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social sciences

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Among Julius's numerous artistic undertakings was the decoration of the family chapel in San Pietro in Montorio with statues by Bartolomeo Ammanati (1511-92), a leading follower of Michelangelo. In the outskirts of Rome, he built the luxurious Villa Giulia (1551-53), which is organized as an unusual sequence of structures and courtyards of varying shapes. Much of the original decoration by Giorgio Vasari (1511-74), Giovanni da Udine (1487-1564), and other artists has been lost, but some fragments of homoerotic mythological scenes are preserved. The villa may have been a retreat where Julius III could indulge his love of other men without censure.

In various ways, Sixtus IV, Julius II, Leo X, and Julius III contributed to the strength of the Catholic Church in difficult periods of its history. Their achievements belie the efforts of Benedict XVI and John Paul II to characterize those who engage in homosexual acts as a danger to the stability of the Church and of society as a whole.

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A review of the history of the Church suggests that the demonization of homosexuality was not a primary concern of the papacy in previous centuries. Indeed, at least a few popes displayed notable tolerance of homosexuality, which challenges the harsh attitudes of the current papacy.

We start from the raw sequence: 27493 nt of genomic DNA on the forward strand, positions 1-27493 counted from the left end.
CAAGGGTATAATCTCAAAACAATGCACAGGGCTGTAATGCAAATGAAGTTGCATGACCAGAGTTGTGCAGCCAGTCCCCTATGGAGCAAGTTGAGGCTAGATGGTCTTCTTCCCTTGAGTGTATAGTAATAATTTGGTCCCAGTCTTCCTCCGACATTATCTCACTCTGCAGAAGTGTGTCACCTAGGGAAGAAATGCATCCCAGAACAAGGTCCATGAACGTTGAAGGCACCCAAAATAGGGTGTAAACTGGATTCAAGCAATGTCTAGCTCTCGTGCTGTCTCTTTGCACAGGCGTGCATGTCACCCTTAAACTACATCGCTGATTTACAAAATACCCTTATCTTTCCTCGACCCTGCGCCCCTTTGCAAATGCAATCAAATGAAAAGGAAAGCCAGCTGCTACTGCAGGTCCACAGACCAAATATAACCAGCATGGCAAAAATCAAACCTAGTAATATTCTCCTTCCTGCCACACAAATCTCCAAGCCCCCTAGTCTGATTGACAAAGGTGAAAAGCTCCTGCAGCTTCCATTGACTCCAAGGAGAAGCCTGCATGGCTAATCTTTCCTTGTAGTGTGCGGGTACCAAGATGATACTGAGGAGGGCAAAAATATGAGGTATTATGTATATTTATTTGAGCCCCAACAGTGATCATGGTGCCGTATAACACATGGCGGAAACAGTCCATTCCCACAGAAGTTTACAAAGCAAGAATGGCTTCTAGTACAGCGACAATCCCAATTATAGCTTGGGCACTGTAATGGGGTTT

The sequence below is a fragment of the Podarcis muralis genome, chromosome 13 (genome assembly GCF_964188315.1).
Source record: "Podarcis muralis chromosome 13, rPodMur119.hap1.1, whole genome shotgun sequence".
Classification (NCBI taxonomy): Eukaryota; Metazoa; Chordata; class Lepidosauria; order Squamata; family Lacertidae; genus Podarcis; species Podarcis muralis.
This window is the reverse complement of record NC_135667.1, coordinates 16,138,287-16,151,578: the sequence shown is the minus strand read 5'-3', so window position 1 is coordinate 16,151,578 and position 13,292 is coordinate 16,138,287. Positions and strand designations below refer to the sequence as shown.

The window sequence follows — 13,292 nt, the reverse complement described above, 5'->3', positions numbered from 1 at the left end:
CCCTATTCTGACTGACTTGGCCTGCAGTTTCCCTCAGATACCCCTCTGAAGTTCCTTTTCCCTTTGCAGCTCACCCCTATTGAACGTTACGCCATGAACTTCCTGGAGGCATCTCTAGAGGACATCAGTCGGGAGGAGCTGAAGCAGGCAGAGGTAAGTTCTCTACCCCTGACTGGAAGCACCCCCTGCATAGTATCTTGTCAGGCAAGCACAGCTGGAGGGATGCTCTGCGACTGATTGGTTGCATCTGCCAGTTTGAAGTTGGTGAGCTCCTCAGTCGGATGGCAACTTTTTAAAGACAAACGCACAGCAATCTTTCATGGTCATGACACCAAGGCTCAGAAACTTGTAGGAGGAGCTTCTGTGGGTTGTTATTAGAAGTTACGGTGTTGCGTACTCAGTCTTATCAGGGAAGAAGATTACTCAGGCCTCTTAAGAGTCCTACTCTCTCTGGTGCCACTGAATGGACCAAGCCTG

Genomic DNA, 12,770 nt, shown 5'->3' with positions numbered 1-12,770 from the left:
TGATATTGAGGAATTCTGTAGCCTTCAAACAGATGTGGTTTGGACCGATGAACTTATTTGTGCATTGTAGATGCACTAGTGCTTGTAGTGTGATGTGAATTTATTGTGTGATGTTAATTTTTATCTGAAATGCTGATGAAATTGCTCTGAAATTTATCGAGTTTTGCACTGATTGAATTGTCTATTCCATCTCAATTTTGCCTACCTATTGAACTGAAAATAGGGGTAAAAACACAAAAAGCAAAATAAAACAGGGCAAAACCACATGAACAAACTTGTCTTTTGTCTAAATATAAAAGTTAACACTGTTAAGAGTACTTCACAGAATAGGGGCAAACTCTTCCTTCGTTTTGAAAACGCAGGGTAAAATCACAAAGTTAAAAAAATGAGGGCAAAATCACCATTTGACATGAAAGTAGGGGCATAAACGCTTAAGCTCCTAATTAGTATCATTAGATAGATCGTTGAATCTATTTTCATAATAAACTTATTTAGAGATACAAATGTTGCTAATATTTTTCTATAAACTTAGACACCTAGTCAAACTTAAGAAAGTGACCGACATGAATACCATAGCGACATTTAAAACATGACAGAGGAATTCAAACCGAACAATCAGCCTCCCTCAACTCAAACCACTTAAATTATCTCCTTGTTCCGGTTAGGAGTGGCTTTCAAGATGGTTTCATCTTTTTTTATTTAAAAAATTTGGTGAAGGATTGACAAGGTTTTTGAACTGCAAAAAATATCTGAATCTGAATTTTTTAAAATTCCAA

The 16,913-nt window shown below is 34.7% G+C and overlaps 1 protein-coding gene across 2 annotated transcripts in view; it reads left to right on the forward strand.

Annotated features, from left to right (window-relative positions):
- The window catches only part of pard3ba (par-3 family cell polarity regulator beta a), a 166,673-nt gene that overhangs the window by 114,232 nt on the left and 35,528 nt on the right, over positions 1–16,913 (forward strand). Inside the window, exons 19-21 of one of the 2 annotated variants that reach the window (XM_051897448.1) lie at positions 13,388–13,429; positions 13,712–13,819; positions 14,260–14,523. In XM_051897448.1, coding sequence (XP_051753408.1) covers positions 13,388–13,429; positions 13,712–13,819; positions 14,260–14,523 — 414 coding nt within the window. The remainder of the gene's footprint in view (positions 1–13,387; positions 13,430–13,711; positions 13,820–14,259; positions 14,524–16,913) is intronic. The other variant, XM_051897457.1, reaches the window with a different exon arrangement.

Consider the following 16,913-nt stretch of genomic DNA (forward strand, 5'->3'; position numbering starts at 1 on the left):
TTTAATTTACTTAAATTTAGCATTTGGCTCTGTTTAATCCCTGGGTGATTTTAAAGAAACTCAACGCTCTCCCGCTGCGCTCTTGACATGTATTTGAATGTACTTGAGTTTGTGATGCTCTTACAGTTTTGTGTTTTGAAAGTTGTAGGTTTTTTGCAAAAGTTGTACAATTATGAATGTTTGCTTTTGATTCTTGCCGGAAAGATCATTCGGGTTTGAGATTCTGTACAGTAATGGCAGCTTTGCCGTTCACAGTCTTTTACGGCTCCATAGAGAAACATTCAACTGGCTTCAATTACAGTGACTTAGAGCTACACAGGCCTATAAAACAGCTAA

Richard G. Mann

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social sciences >> Overview:  Inquisition

In the late sixteenth and early seventeenth centuries, the Inquisitions of Aragon and Portugal prosecuted almost 1500 trials for sodomy of various kinds.

social sciences >> Overview:  Knights Templar

The members of the Knights Templar, a military order that had grown powerful in international finance and politics, were accused of heresy and sodomy when the organization was subjected to persecution in the fourteenth century.

social sciences >> Overview:  Roman Catholicism

Historically, the Roman Catholic Church may be the institution most responsible for the suffering of individuals involved in same-sex sexual relationships.

social sciences >> Overview:  Same-Sex Marriage

Lesbian and gay couples have been fighting for the freedom to marry since the dawn of the modern glbtq struggle for equality; despite some success abroad, progress toward same-sex marriage in the United States has been slow.

social sciences >> Overview:  Sodomy

First used to refer only to anal intercourse, sodomy was progressively defined by the Church Fathers, and many later lawmakers, to include all sexual acts that could not result in procreation.

social sciences >> Overview:  Sodomy Laws and Sodomy Law Reform

Sodomy laws, which provided the legal basis for police harassment of sexual minorities, were conclusively overturned by the United States Supreme Court in 2003, after more than half a century of efforts at reform.

arts >> Borghese, Scipione Caffarelli

Scipione Caffarelli Borghese, a seventeenth-century Cardinal of the Roman Catholic Church, was a bold and influential patron and collector of the visual arts.